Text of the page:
In yet one more minor win for food freedom, one of the most talked about pesticides of recent times, methyl iodide, was taken off the market in California. This particular pesticide is used as a fumigant in California strawberry fields, where the vast majority of the nation’s strawberries are grown and harvested.
Arysta LifeScience, the makers of the dangerous and toxic fumigant, stated this week that they would be suspending sales of the product in all US markets. While staying extremely vague as to why, Amy Yoder, the head of Arysta LifeScience’s North American division, simply said that the decision was based on its “economic viability in the US marketplace.”
Hmmm. Or, it might have something to do with the fact that California Governor Jerry Brown just appointed an organic farmer as the head of the Department of Pesticide Regulation and he has already spent half a million dollars exploring less toxic alternatives for California crops. Not to mention that several Central Coast counties have already banned the chemical, which is used to sterilize the soil before strawberries and other high-dollar row crops are planted.
In California, where methyl iodide was being slowly phased into use as a replacement for the ozone-depleting methyl bromide, farming communities have spent the last year protesting.
It is still too early to tell just how big of a win this might turn out to be as many California farmers still use the more toxic methyl bromide. How can they do this? By using a “critical use exemption,” meaning they can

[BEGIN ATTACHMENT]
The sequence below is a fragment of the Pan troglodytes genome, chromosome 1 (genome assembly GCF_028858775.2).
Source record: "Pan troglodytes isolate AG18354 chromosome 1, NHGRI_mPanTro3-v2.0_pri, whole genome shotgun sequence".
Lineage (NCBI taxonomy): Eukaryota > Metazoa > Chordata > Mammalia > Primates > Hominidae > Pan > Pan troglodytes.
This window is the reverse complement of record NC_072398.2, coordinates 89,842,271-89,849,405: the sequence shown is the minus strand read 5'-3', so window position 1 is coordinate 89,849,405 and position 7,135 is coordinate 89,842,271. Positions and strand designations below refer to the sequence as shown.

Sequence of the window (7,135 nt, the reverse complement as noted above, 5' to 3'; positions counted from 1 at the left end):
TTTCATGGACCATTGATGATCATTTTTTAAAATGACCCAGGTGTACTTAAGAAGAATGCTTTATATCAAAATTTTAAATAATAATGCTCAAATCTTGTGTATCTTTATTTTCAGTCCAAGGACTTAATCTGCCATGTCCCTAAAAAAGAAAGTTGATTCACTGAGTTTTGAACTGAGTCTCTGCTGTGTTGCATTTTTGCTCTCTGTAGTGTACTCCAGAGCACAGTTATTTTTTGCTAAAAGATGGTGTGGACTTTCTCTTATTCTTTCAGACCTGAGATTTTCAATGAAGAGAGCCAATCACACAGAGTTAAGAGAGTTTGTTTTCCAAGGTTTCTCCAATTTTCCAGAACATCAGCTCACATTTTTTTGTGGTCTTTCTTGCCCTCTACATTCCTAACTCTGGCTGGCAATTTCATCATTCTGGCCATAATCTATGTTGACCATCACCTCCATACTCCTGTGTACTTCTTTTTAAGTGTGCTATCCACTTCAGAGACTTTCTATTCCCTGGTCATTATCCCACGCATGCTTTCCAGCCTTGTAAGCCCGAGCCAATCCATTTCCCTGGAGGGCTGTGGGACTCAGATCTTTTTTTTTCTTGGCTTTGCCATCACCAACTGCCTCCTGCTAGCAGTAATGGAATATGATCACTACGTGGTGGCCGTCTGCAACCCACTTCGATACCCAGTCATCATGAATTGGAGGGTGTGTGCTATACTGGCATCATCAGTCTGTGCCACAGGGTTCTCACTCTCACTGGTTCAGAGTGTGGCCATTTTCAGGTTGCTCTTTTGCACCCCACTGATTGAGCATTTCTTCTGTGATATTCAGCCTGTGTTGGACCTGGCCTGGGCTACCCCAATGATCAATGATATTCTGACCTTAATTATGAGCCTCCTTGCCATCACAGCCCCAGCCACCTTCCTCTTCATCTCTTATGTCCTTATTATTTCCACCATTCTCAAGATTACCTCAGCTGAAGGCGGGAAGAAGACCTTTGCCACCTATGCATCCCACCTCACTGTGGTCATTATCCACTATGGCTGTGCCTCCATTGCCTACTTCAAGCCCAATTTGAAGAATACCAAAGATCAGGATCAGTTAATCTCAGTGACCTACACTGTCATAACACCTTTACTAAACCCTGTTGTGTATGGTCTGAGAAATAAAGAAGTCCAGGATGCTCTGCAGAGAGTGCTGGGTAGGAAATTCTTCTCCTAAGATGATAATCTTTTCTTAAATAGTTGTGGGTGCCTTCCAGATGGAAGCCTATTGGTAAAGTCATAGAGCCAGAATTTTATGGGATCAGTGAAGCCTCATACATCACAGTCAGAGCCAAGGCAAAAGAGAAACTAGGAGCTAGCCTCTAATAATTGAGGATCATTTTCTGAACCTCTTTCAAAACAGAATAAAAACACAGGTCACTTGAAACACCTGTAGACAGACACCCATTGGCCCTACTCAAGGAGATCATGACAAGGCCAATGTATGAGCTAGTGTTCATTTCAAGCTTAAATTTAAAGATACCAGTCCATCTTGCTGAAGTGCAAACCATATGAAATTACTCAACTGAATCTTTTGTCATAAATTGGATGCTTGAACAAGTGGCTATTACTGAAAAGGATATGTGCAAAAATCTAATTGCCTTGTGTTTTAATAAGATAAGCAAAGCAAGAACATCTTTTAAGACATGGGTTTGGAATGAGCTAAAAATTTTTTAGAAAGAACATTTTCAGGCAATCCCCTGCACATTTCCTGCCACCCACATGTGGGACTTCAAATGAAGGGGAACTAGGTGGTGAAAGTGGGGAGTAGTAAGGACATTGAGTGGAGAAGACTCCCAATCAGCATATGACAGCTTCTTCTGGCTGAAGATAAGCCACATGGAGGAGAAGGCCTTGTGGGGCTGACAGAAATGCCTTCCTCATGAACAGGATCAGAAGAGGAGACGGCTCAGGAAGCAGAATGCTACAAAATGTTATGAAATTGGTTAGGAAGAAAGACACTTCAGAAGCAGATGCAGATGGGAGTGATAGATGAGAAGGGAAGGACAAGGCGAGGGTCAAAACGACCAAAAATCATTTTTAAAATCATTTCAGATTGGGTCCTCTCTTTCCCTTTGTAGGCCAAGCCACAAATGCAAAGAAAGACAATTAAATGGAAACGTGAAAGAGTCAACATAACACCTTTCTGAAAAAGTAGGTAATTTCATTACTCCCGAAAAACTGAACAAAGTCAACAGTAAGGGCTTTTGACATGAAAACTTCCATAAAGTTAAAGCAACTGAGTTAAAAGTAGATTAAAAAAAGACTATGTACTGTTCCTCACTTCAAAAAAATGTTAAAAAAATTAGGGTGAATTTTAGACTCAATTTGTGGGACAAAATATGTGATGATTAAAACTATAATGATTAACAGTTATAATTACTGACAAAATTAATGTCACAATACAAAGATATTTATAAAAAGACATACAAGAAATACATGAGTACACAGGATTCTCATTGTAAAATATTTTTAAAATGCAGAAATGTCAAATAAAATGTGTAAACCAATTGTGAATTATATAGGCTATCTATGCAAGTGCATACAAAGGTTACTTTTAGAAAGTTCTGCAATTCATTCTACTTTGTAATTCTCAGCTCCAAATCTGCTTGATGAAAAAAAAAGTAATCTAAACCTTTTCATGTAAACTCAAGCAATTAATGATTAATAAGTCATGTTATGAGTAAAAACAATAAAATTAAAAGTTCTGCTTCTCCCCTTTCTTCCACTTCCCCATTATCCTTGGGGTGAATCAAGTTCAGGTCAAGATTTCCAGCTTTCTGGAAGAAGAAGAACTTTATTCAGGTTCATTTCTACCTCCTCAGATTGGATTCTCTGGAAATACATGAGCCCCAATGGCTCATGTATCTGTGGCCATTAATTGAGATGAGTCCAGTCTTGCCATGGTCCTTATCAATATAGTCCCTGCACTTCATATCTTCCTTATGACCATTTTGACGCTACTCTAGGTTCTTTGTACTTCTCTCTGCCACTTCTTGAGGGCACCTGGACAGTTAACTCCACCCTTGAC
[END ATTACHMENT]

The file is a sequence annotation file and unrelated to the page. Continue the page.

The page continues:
prove say that “the specific use is critical due to the lack of availability [of alternatives] … would result in a significant market disruption and there are no technically and economically feasible alternatives or substitutes available.”
So, for now, it’s unclear if the methyl bromide can be completely phased out if or market pressure can force an alternative, but at least the methyl iodide is gone!
It should be noted that methyl iodide is listed as a carcinogen on the state’s own Safe Drinking Water and Toxic Enforcement Act of 1986, but, according to PAN, it is also a source of thyroid toxicity, neurotoxicity, and reproductive toxicity.
Adding to the strikes against Arysta, Pesticide Action Network (PAN) also announced yesterday a new round of evidence that a pesticide called Chloropicrin, which is used in conjunction with methyl iodide, had been found in the air in every site they tested near the farming operations conducted by Driscoll’s, the nation’s largest strawberry distributor- Civil Eats
Photo: Sarah Cady
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